The Batman theory

by Lorin Michel Monday, June 11, 2018 8:08 PM

Indulge me for a minute while I set the scene. It was Sunday night. The desert had grown quiet and calm after the raging winds of the afternoon and early evening. The lights from the city, so far and incredibly close all at once, danced. Riley was on the floor, sleeping against the wall underneath the window that looks out onto the deck, and Kevin was yawning. It was about 10:15. We had watched the first episode of the second season of Cardinal, a Hulu series that we find mildly enjoyable without being too taxing. We were both tired and rather than even start the second episode, we decided it was time for bed. I got up from the couch and just then, I heard it. 

Fluttering, scratching. Paws or feet or claws tramping across the ceiling out toward the deck. The house creaked. Kevin stopped yawning. Riley immediately sat up and started to growl.

Me: “What the fuck is that?” 

Kevin shhhh’d me as we waited for it to happen again, which it did, louder and more insistent. If someone told me a pterodactyl was on the roof, I would have believed them. 

The desert is the land of many odd, majestic, scary, and prehistoric creatures. It’s not unusual to see Gila monsters and desert tortoises, snakes, lizards, and tarantulas. Last summer I watched a tarantula climb up the front stone of the house, but what was on the roof was either the biggest spider in history or something far more menacing.

“Whatever it is had to have crawled, climbed or scaled up the side of the house,” I said. I don’t know if I was trying to be logical and find reason in what was happening or if I was just proffering some sort of explanation. Either way, the visual was not comforting.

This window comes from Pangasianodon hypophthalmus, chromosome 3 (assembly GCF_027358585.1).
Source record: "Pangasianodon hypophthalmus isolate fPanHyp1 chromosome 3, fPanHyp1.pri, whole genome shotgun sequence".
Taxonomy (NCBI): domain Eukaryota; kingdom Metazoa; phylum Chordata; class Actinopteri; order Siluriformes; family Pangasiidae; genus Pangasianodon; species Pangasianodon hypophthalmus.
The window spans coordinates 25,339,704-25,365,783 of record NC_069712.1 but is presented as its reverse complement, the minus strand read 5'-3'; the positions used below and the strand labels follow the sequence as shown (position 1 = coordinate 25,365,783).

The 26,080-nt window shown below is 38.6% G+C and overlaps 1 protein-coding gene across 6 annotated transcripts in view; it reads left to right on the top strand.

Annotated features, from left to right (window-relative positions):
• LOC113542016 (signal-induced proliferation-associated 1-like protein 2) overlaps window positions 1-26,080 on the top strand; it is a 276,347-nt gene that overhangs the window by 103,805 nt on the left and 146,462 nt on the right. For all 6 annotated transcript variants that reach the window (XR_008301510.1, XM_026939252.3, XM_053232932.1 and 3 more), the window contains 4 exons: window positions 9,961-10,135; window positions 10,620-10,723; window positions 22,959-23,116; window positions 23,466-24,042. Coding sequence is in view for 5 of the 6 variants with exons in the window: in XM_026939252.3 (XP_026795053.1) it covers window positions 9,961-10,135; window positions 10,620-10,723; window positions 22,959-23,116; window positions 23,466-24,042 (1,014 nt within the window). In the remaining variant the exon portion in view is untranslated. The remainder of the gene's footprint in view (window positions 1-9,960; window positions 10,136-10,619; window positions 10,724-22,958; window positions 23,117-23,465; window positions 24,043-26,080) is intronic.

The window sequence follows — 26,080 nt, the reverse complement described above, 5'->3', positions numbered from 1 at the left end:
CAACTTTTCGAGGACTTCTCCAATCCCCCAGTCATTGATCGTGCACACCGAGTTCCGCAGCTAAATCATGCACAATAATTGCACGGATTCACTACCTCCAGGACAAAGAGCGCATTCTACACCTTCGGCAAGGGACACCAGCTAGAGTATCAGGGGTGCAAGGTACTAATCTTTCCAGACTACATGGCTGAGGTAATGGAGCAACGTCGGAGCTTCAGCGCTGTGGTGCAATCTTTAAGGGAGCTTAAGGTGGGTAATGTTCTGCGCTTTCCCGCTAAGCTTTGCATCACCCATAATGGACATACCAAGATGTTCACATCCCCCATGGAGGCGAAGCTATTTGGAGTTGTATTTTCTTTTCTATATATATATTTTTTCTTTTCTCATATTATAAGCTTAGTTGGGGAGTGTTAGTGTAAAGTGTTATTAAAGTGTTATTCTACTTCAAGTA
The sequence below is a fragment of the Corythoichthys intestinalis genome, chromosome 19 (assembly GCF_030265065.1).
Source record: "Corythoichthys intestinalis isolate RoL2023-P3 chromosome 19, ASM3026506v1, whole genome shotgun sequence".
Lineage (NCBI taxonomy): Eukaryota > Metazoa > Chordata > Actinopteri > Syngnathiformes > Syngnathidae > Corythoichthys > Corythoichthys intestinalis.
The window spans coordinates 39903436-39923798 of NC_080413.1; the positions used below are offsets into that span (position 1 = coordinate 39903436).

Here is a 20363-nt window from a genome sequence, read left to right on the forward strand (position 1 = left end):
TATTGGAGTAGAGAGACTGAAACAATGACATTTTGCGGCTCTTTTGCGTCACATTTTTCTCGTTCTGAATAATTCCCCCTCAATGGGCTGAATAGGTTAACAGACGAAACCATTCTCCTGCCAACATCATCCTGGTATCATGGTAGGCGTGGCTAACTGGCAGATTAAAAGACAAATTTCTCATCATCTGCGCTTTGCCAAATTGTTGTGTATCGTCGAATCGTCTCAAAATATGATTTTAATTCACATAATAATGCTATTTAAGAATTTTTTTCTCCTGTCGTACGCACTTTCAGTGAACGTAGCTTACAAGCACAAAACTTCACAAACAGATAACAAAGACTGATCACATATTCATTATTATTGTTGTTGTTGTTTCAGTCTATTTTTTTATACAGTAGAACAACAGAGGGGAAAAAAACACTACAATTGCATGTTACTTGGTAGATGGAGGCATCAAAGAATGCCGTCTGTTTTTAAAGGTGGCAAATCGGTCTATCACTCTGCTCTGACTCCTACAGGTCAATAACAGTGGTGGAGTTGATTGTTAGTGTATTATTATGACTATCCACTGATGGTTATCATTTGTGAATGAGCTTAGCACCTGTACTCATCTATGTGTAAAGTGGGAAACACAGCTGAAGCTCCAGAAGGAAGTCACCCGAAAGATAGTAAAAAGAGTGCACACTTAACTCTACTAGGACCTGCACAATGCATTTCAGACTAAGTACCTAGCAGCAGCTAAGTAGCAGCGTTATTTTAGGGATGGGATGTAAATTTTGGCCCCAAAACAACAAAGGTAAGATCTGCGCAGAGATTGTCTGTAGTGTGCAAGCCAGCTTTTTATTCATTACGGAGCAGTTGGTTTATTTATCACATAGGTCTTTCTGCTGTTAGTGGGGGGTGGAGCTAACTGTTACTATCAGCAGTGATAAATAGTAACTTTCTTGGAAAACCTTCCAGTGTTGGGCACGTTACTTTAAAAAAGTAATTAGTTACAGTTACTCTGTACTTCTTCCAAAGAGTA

Kevin was on his feet, at the window, looking up and out. He went into his office and, grabbing a flashlight, started toward the front door. 

“You’re not going out there,” I said and asked all at once.

“I was,” he said. 

“Not without shoes,” I said and he dutifully slipped on his flip flops to avoid any scorpions or centipedes that might be lurking in the portico. I bravely stood in the doorway with my hand on the door as he went out and flashed his light up toward the roofline. He moved along the house, illuminating the stucco and the scuppers. This went on for about five minutes, five minutes that seemed like an hour. 

He turned off the light and shrugged his shoulders. The light from inside the house and from above the garage doors bathed the driveway in an eerie light. An owl hooted from somewhere in the hill above, but the noise on the roof was gone. 

“Maybe a ring-tailed cat,” I suggested. 

“Sounded too big for a ring-tail,” he said. “Maybe it was the owl.” 

“An owl couldn’t possibly make that kind of noise.”

“Maybe the osprey?” We have one osprey that appears occasionally, sitting atop a saguaro up above. The first time I saw it, I was convinced it was an eagle. But the markings were different, and when it finally took flight, the wing span rivaled a small commuter plane.

“The problem with the osprey is that most birds don’t fly at night,” I said before adding, sheepishly, “do they?”

He shrugged again. “Whatever it is appears to either be playing possum or it’s gone.” 

He came in the house and we both took Riley out to pee, just in case there was something lurking on the side of the house. Strength in numbers and all that. When we brought the dog back in, who happily trotted toward the bedroom, Kevin stopped, listening again. Silence.